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Substrate enrichment

Discussion in 'CO2 Enrichment' started by Frolicsome_Flora, Feb 18, 2007.

  1. Frolicsome_Flora

    Frolicsome_Flora Guru Class Expert

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    I had a good idea the other day (it does happen).

    If your like me, and made your tank before you really new anything about what you were doing, you might have gone for a pure sand/gravel substrate.. and then regretted it later on when you wish youd used something richer.

    Well I had this idea, of how to get some aquatic compost into your sand, without creating a god awful mess all over the place in the process.


    1) Make a thick gooey mud with the compost/whatever you wanna use.

    2) Get a freezer icecube tray, and fill each section with the gooey mud, and pack it down, pretty hard.

    3) Scrape off the excess from the top of the tray.

    4) Turn out the tray onto a baking tray, might need some tapping to get it out, although I found the filling was heavy enough to just fall out of mine.

    5) Bake the tray in the oven on a lowish heat for about 30 - 40 minutes. This will dry out each little square and set it rock hard.

    6) Then all you need to do is push each nice little brick of solid compost into the sand/gravel. You need to be pretty speedy, as it will 'melt' very quickly.


    and job done. This worked reallllly well for me, and because each brick is hard when it goes through the water, hardly any sediment is created.. therefore keeping the nutrients inside the brick as it goes through the water.

    Be careful what you use though, if your a garden soil fan, boil the hell out of it first. Although I suspect a long slow bake in the oven will steralise it as wel.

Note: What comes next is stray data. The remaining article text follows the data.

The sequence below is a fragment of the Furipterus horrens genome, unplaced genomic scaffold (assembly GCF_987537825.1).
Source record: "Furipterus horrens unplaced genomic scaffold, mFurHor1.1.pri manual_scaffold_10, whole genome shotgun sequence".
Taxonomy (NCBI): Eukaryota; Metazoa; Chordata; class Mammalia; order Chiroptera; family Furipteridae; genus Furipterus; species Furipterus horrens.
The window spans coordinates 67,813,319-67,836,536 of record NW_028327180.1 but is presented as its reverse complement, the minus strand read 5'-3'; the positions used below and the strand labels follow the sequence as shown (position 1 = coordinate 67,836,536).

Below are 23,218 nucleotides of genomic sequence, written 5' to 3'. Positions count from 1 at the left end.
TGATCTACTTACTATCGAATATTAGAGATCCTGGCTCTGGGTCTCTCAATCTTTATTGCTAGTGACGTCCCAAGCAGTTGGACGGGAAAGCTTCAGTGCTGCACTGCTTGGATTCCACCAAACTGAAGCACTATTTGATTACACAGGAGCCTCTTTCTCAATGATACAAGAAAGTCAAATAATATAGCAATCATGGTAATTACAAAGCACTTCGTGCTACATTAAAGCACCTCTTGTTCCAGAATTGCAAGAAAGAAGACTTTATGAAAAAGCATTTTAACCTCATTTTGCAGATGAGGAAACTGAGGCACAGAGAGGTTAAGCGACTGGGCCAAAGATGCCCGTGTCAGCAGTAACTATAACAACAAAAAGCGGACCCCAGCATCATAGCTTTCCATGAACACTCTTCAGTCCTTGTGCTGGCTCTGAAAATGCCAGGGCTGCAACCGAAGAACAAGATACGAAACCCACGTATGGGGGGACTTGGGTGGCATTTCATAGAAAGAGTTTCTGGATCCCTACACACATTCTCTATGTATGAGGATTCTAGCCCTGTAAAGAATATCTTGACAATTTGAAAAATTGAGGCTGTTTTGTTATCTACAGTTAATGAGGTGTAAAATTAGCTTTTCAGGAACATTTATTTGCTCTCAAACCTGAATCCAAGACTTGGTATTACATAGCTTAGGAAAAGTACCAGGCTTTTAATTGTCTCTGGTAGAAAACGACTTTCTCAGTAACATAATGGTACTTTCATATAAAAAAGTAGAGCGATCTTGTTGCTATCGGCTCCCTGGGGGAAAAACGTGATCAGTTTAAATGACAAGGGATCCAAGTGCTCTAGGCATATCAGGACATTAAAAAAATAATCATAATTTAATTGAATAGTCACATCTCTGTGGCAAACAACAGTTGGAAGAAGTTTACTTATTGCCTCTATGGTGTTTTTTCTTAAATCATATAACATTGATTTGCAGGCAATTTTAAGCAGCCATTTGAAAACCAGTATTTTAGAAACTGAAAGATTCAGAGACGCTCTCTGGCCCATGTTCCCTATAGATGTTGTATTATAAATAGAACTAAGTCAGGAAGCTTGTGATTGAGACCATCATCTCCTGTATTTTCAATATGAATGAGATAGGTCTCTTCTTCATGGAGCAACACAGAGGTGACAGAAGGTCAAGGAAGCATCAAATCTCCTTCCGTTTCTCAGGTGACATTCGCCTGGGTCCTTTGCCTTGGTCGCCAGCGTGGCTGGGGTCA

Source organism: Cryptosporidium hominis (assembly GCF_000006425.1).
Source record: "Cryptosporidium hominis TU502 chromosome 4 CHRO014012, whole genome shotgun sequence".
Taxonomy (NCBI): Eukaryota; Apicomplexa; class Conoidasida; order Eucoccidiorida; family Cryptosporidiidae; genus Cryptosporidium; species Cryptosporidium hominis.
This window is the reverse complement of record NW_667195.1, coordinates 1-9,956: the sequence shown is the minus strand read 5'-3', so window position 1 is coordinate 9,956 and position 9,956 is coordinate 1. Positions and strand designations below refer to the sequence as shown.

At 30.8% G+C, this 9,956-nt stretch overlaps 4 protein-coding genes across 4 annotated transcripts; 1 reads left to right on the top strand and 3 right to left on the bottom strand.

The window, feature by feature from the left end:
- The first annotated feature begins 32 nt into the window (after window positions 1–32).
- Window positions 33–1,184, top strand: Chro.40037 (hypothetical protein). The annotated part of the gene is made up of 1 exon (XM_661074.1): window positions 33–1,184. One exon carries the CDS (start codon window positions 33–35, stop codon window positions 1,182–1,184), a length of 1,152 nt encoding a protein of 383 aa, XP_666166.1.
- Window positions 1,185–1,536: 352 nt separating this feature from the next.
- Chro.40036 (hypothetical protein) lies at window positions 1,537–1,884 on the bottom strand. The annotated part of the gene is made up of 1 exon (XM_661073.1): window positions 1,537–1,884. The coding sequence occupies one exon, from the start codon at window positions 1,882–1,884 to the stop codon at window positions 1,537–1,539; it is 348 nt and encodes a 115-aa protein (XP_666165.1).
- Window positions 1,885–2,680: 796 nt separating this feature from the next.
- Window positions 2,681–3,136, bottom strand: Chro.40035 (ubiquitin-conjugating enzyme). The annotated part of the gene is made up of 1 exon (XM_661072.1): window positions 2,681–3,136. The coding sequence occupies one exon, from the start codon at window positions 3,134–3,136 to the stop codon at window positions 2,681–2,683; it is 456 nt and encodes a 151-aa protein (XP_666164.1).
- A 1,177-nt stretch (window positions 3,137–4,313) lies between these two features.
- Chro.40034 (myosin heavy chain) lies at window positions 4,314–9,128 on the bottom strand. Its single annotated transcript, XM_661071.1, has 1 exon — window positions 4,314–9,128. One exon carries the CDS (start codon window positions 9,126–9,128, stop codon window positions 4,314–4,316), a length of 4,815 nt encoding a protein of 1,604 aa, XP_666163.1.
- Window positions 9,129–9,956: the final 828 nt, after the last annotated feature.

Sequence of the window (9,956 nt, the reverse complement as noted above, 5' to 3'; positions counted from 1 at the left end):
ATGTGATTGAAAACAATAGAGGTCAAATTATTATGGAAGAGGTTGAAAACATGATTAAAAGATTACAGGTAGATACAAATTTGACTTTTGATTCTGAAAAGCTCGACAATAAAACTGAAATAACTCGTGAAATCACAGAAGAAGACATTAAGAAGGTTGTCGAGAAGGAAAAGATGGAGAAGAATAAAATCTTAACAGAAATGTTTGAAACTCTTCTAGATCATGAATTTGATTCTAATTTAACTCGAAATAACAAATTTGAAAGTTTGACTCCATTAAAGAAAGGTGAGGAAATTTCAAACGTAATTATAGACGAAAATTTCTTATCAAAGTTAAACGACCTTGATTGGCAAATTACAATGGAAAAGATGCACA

2. RlxdN10sity

    RlxdN10sity Prolific Poster

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    Thats pretty cool Frolic... What was the mixture you used to enrich your soil? I wonder if it would be any better or worse of a technique if after you sterilise, you were to put it in ice trays and actually freeze it. Then you could insert it into your substrate where you like and it would thaw out in place.
     
  3. Frolicsome_Flora

    Frolicsome_Flora Guru Class Expert

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    yeah freezing would work too, maybe even better actually :) I just got some garden centre aquatic compost, which is very low in nutrients. Its quite gritty too, which I liked.
     
  4. Tom Barr

    Tom Barr Founder
    Staff Member Administrator Social Group Admin

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    The mud cubes idea I got several years ago from a Kiwi.
    Works quite well.

    If you have a chance to do a new tank, boiling the mud for 10 min works well to leach out/oxidize any Urea/NH4 into NO3.

    Freezing will not do that, it just helps adding soil to a preexisting tank.

    You sort of ride the balance between adding too much/too rich nutrients and too little, but you can always add more/less later.

    The problem is that it is very difficult for folks to test their substrate for nutrients.
    They rely on the plants rather than any test kit or quanatification.

    You can allow your soil/mud to dissolve in a DI water solution, say 5 grams in 100mls of of water and wait 24 hours. Take a small sample and measure for NO3/NH4/PO4.

    Add 10 mls of Acetic acid, wait for 30 minutes, swirl etc good, then measure again.


    Regards,
    Tom Barr
     
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